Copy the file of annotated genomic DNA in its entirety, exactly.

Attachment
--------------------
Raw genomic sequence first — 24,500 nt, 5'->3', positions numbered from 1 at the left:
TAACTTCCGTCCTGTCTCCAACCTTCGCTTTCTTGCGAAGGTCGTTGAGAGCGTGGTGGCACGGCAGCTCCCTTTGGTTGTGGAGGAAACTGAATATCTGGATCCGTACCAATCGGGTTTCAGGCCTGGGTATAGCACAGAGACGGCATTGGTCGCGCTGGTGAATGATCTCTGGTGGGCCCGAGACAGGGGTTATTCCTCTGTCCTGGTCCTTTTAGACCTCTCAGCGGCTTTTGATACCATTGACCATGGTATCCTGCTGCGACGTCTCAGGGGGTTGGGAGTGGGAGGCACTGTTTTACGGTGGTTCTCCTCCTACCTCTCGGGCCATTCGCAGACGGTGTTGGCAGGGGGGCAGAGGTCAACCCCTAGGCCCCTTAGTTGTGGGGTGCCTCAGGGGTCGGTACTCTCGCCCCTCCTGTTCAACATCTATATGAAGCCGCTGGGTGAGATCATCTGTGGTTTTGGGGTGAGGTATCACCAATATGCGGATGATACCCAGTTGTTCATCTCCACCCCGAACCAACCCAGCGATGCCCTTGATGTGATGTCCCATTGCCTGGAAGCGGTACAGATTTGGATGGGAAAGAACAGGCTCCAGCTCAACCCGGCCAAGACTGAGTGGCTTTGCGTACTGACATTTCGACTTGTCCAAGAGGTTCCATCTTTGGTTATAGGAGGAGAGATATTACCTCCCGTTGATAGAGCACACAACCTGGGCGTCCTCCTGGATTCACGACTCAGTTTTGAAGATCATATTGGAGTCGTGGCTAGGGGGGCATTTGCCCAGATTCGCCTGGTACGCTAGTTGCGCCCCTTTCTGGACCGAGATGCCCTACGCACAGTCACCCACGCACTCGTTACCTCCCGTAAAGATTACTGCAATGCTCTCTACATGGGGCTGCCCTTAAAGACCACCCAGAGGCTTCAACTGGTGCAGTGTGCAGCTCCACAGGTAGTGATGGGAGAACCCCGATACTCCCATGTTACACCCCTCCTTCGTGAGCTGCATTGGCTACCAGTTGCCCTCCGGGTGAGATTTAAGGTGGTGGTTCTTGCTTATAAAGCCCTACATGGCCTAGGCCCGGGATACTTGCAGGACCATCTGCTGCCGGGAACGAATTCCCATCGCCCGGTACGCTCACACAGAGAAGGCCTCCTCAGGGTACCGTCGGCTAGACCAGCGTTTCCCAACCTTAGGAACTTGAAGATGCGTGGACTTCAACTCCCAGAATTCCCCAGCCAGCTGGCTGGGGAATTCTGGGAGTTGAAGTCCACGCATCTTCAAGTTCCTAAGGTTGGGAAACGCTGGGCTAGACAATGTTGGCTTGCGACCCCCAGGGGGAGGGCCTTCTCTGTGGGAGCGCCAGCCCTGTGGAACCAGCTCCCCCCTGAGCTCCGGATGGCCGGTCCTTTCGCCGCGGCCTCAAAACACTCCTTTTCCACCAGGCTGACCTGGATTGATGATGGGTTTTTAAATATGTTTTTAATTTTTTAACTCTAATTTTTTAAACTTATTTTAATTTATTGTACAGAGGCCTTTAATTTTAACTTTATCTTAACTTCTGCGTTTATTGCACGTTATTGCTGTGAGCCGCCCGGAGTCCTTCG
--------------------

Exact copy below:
Raw genomic sequence first — 24,500 nt, 5'->3', positions numbered from 1 at the left:
TAACTTCCGTCCTGTCTCCAACCTTCGCTTTCTTGCGAAGGTCGTTGAGAGCGTGGTGGCACGGCAGCTCCCTTTGGTTGTGGAGGAAACTGAATATCTGGATCCGTACCAATCGGGTTTCAGGCCTGGGTATAGCACAGAGACGGCATTGGTCGCGCTGGTGAATGATCTCTGGTGGGCCCGAGACAGGGGTTATTCCTCTGTCCTGGTCCTTTTAGACCTCTCAGCGGCTTTTGATACCATTGACCATGGTATCCTGCTGCGACGTCTCAGGGGGTTGGGAGTGGGAGGCACTGTTTTACGGTGGTTCTCCTCCTACCTCTCGGGCCATTCGCAGACGGTGTTGGCAGGGGGGCAGAGGTCAACCCCTAGGCCCCTTAGTTGTGGGGTGCCTCAGGGGTCGGTACTCTCGCCCCTCCTGTTCAACATCTATATGAAGCCGCTGGGTGAGATCATCTGTGGTTTTGGGGTGAGGTATCACCAATATGCGGATGATACCCAGTTGTTCATCTCCACCCCGAACCAACCCAGCGATGCCCTTGATGTGATGTCCCATTGCCTGGAAGCGGTACAGATTTGGATGGGAAAGAACAGGCTCCAGCTCAACCCGGCCAAGACTGAGTGGCTTTGCGTACTGACATTTCGACTTGTCCAAGAGGTTCCATCTTTGGTTATAGGAGGAGAGATATTACCTCCCGTTGATAGAGCACACAACCTGGGCGTCCTCCTGGATTCACGACTCAGTTTTGAAGATCATATTGGAGTCGTGGCTAGGGGGGCATTTGCCCAGATTCGCCTGGTACGCTAGTTGCGCCCCTTTCTGGACCGAGATGCCCTACGCACAGTCACCCACGCACTCGTTACCTCCCGTAAAGATTACTGCAATGCTCTCTACATGGGGCTGCCCTTAAAGACCACCCAGAGGCTTCAACTGGTGCAGTGTGCAGCTCCACAGGTAGTGATGGGAGAACCCCGATACTCCCATGTTACACCCCTCCTTCGTGAGCTGCATTGGCTACCAGTTGCCCTCCGGGTGAGATTTAAGGTGGTGGTTCTTGCTTATAAAGCCCTACATGGCCTAGGCCCGGGATACTTGCAGGACCATCTGCTGCCGGGAACGAATTCCCATCGCCCGGTACGCTCACACAGAGAAGGCCTCCTCAGGGTACCGTCGGCTAGACCAGCGTTTCCCAACCTTAGGAACTTGAAGATGCGTGGACTTCAACTCCCAGAATTCCCCAGCCAGCTGGCTGGGGAATTCTGGGAGTTGAAGTCCACGCATCTTCAAGTTCCTAAGGTTGGGAAACGCTGGGCTAGACAATGTTGGCTTGCGACCCCCAGGGGGAGGGCCTTCTCTGTGGGAGCGCCAGCCCTGTGGAACCAGCTCCCCCCTGAGCTCCGGATGGCCGGTCCTTTCGCCGCGGCCTCAAAACACTCCTTTTCCACCAGGCTGACCTGGATTGATGATGGGTTTTTAAATATGTTTTTAATTTTTTAACTCTAATTTTTTAAACTTATTTTAATTTATTGTACAGAGGCCTTTAATTTTAACTTTATCTTAACTTCTGCGTTTATTGCACGTTATTGCTGTGAGCCGCCCGGAGTCCTTCG